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To twist or not twist has been discuss over and over. the rails aren't twisted, so why twist the bus? Twisting helps receivers reject common mode noise, and I'm just not sure our decoders have that type of receiver circuit.
 

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OK I guess I won't have to worry about that then Thanks...It's not that large of a layout but it is 2 sheets of ply and N scale so big enough lol :)

I won't wind them around themselves then :)
Ron
I don't think he was commenting on the size of the layout per se. I believe he was referring to the fact that signals over short runs are not adversely affected if the wires are left untwisted.
 

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Cat 5 and Cat 6 use twisted pairs.
You know, it just occurred to me... I have noticed that the twists in CAT5 don't match up (slightly more/less twists per foot in each pair), and because of the discussion above it suddenly makes sense that this would be done on purpose.
 

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To twist or not twist has been discuss over and over. the rails aren't twisted, so why twist the bus? Twisting helps receivers reject common mode noise, and I'm just no sure our decoders have that type of receiver circuit.
The rails are far enough apart to not affect the signal. However, in practice I twist all my bus wires just because to me it looks better.
 

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To twist or not twist has been discuss over and over. the rails aren't twisted, so why twist the bus? Twisting helps receivers reject common mode noise, and I'm just not sure our decoders have that type of receiver circuit.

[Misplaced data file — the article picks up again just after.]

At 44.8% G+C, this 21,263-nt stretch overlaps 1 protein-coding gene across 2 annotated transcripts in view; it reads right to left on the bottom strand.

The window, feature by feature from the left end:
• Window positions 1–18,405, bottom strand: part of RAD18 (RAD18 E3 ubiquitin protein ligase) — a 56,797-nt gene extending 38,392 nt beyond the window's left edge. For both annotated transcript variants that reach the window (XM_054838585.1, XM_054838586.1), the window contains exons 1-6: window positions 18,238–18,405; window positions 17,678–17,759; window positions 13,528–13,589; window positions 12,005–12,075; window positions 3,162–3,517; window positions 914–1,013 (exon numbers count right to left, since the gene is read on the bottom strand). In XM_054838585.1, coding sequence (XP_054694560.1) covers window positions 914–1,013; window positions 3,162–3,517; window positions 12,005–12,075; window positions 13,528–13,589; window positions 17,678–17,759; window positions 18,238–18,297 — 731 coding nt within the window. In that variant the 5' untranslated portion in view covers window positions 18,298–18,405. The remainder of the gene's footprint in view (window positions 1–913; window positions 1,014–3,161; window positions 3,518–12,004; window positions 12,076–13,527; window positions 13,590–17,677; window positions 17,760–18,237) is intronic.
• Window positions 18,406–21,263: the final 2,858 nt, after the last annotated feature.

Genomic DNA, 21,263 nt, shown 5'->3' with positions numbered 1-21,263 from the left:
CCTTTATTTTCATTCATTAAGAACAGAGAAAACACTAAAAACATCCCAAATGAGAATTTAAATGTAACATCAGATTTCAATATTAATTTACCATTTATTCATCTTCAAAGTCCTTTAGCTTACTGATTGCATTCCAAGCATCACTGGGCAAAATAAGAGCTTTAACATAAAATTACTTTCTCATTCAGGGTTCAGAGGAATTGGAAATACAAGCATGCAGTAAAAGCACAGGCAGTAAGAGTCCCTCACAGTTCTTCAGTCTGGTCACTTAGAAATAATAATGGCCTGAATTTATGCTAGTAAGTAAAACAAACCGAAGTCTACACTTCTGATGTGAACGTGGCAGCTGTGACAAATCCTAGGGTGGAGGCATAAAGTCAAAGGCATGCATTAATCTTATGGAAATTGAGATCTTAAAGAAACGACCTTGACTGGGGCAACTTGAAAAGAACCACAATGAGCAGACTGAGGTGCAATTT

This is generally all that matters for smaller layouts. For truly large runs of both rails and bus, you'd be better off creating a 'shallow' helix for the bus, and possibly using a 'snubber' at the ends of the bus. But if it's truly necessary, why don't we have to wind the rails around each other as well? :dunno: In N scale, they run just a fraction of an inch apart, and on large layouts that may mean tens of feet. No problems ever reported.

This has been discussed at length across numerous forums for years, now that DCC is nearing 25 years of common usage. For bus runs less than 25 linear feet, winding is not necessary...that is the general consensus. After that, it shouldn't hurt.
 

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no need to twist a DCC bus. Interference is not likely to overwelm the currents being drawn by the loco and carrying the signal.

You know, it just occurred to me... I have noticed that the twists in CAT5 don't match up (slightly more/less twists per foot in each pair), and because of the discussion above it suddenly makes sense that this would be done on purpose.
doubt it. all 8 wires are used for higher speed ethernet. I don't no of anything unique about one pair vs another